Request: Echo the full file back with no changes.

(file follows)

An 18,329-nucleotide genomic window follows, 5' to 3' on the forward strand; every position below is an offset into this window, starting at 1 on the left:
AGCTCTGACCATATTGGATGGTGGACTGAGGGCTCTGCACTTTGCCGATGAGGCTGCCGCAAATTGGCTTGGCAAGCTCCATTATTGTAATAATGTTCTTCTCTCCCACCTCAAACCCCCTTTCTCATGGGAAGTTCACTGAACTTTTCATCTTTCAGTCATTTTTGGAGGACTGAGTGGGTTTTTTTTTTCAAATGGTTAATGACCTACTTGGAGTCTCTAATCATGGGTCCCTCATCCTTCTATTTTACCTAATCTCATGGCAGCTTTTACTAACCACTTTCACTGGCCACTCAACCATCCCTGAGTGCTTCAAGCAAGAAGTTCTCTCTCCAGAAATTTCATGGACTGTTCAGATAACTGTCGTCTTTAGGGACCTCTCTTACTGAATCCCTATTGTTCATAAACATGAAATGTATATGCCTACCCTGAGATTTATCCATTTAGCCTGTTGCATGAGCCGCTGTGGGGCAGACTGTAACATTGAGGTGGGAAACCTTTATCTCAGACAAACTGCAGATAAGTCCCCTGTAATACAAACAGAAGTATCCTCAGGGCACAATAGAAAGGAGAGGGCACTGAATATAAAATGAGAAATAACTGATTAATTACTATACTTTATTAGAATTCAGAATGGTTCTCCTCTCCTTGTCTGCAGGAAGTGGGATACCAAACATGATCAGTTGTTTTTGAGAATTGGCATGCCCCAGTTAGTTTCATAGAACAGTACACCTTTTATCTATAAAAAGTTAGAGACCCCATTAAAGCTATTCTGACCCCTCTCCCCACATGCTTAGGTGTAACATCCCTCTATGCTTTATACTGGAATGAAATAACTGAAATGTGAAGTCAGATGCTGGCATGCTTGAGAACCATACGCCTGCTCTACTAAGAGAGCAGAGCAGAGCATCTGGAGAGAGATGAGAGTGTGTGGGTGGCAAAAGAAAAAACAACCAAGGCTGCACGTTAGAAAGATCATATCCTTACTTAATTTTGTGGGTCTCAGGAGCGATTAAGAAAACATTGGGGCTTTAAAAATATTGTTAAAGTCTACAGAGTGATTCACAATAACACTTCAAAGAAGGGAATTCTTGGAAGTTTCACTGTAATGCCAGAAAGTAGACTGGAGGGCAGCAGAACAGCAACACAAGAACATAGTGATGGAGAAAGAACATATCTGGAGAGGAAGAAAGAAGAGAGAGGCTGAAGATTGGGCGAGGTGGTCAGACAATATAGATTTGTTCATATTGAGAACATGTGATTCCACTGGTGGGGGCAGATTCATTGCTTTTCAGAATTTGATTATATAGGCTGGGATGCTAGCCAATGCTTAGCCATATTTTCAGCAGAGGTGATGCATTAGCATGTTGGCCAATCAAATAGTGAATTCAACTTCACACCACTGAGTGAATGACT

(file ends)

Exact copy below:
An 18,329-nucleotide genomic window follows, 5' to 3' on the forward strand; every position below is an offset into this window, starting at 1 on the left:
AGCTCTGACCATATTGGATGGTGGACTGAGGGCTCTGCACTTTGCCGATGAGGCTGCCGCAAATTGGCTTGGCAAGCTCCATTATTGTAATAATGTTCTTCTCTCCCACCTCAAACCCCCTTTCTCATGGGAAGTTCACTGAACTTTTCATCTTTCAGTCATTTTTGGAGGACTGAGTGGGTTTTTTTTTTCAAATGGTTAATGACCTACTTGGAGTCTCTAATCATGGGTCCCTCATCCTTCTATTTTACCTAATCTCATGGCAGCTTTTACTAACCACTTTCACTGGCCACTCAACCATCCCTGAGTGCTTCAAGCAAGAAGTTCTCTCTCCAGAAATTTCATGGACTGTTCAGATAACTGTCGTCTTTAGGGACCTCTCTTACTGAATCCCTATTGTTCATAAACATGAAATGTATATGCCTACCCTGAGATTTATCCATTTAGCCTGTTGCATGAGCCGCTGTGGGGCAGACTGTAACATTGAGGTGGGAAACCTTTATCTCAGACAAACTGCAGATAAGTCCCCTGTAATACAAACAGAAGTATCCTCAGGGCACAATAGAAAGGAGAGGGCACTGAATATAAAATGAGAAATAACTGATTAATTACTATACTTTATTAGAATTCAGAATGGTTCTCCTCTCCTTGTCTGCAGGAAGTGGGATACCAAACATGATCAGTTGTTTTTGAGAATTGGCATGCCCCAGTTAGTTTCATAGAACAGTACACCTTTTATCTATAAAAAGTTAGAGACCCCATTAAAGCTATTCTGACCCCTCTCCCCACATGCTTAGGTGTAACATCCCTCTATGCTTTATACTGGAATGAAATAACTGAAATGTGAAGTCAGATGCTGGCATGCTTGAGAACCATACGCCTGCTCTACTAAGAGAGCAGAGCAGAGCATCTGGAGAGAGATGAGAGTGTGTGGGTGGCAAAAGAAAAAACAACCAAGGCTGCACGTTAGAAAGATCATATCCTTACTTAATTTTGTGGGTCTCAGGAGCGATTAAGAAAACATTGGGGCTTTAAAAATATTGTTAAAGTCTACAGAGTGATTCACAATAACACTTCAAAGAAGGGAATTCTTGGAAGTTTCACTGTAATGCCAGAAAGTAGACTGGAGGGCAGCAGAACAGCAACACAAGAACATAGTGATGGAGAAAGAACATATCTGGAGAGGAAGAAAGAAGAGAGAGGCTGAAGATTGGGCGAGGTGGTCAGACAATATAGATTTGTTCATATTGAGAACATGTGATTCCACTGGTGGGGGCAGATTCATTGCTTTTCAGAATTTGATTATATAGGCTGGGATGCTAGCCAATGCTTAGCCATATTTTCAGCAGAGGTGATGCATTAGCATGTTGGCCAATCAAATAGTGAATTCAACTTCACACCACTGAGTGAATGACT